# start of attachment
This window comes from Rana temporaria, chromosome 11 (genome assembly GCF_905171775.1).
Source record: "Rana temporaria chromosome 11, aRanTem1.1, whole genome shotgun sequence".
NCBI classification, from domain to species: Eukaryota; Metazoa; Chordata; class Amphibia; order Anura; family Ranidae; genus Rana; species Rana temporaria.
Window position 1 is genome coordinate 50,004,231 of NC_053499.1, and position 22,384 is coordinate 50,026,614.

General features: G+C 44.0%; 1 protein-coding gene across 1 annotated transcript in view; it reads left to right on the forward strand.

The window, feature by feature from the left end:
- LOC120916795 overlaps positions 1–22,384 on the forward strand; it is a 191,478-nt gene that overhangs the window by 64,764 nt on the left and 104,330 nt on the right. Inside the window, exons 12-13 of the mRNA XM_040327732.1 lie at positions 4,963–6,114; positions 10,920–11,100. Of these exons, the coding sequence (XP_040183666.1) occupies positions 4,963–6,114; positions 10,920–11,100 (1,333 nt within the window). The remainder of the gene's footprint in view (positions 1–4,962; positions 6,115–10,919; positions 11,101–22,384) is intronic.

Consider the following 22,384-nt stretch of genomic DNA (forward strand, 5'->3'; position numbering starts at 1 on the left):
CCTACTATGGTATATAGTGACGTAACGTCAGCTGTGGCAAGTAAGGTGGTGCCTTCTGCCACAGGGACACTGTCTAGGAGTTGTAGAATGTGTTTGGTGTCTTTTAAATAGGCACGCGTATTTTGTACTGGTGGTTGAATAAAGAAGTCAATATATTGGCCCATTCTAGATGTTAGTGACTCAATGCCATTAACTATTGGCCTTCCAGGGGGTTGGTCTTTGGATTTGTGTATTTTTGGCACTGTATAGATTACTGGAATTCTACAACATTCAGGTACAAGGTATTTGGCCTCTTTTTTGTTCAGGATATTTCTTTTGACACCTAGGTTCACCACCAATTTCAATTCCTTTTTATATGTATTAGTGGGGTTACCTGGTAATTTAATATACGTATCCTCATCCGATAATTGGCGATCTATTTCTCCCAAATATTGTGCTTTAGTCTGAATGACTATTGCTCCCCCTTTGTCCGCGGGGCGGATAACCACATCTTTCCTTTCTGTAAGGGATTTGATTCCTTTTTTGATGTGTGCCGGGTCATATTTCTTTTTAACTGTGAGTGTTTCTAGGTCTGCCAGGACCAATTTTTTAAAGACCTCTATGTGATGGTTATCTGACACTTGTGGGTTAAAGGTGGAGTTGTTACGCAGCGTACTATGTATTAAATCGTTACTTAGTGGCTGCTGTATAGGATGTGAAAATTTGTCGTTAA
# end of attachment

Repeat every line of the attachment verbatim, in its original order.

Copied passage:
This window comes from Rana temporaria, chromosome 11 (genome assembly GCF_905171775.1).
Source record: "Rana temporaria chromosome 11, aRanTem1.1, whole genome shotgun sequence".
NCBI classification, from domain to species: Eukaryota; Metazoa; Chordata; class Amphibia; order Anura; family Ranidae; genus Rana; species Rana temporaria.
Window position 1 is genome coordinate 50,004,231 of NC_053499.1, and position 22,384 is coordinate 50,026,614.

General features: G+C 44.0%; 1 protein-coding gene across 1 annotated transcript in view; it reads left to right on the forward strand.

The window, feature by feature from the left end:
- LOC120916795 overlaps positions 1–22,384 on the forward strand; it is a 191,478-nt gene that overhangs the window by 64,764 nt on the left and 104,330 nt on the right. Inside the window, exons 12-13 of the mRNA XM_040327732.1 lie at positions 4,963–6,114; positions 10,920–11,100. Of these exons, the coding sequence (XP_040183666.1) occupies positions 4,963–6,114; positions 10,920–11,100 (1,333 nt within the window). The remainder of the gene's footprint in view (positions 1–4,962; positions 6,115–10,919; positions 11,101–22,384) is intronic.

Consider the following 22,384-nt stretch of genomic DNA (forward strand, 5'->3'; position numbering starts at 1 on the left):
CCTACTATGGTATATAGTGACGTAACGTCAGCTGTGGCAAGTAAGGTGGTGCCTTCTGCCACAGGGACACTGTCTAGGAGTTGTAGAATGTGTTTGGTGTCTTTTAAATAGGCACGCGTATTTTGTACTGGTGGTTGAATAAAGAAGTCAATATATTGGCCCATTCTAGATGTTAGTGACTCAATGCCATTAACTATTGGCCTTCCAGGGGGTTGGTCTTTGGATTTGTGTATTTTTGGCACTGTATAGATTACTGGAATTCTACAACATTCAGGTACAAGGTATTTGGCCTCTTTTTTGTTCAGGATATTTCTTTTGACACCTAGGTTCACCACCAATTTCAATTCCTTTTTATATGTATTAGTGGGGTTACCTGGTAATTTAATATACGTATCCTCATCCGATAATTGGCGATCTATTTCTCCCAAATATTGTGCTTTAGTCTGAATGACTATTGCTCCCCCTTTGTCCGCGGGGCGGATAACCACATCTTTCCTTTCTGTAAGGGATTTGATTCCTTTTTTGATGTGTGCCGGGTCATATTTCTTTTTAACTGTGAGTGTTTCTAGGTCTGCCAGGACCAATTTTTTAAAGACCTCTATGTGATGGTTATCTGACACTTGTGGGTTAAAGGTGGAGTTGTTACGCAGCGTACTATGTATTAAATCGTTACTTAGTGGCTGCTGTATAGGATGTGAAAATTTGTCGTTAA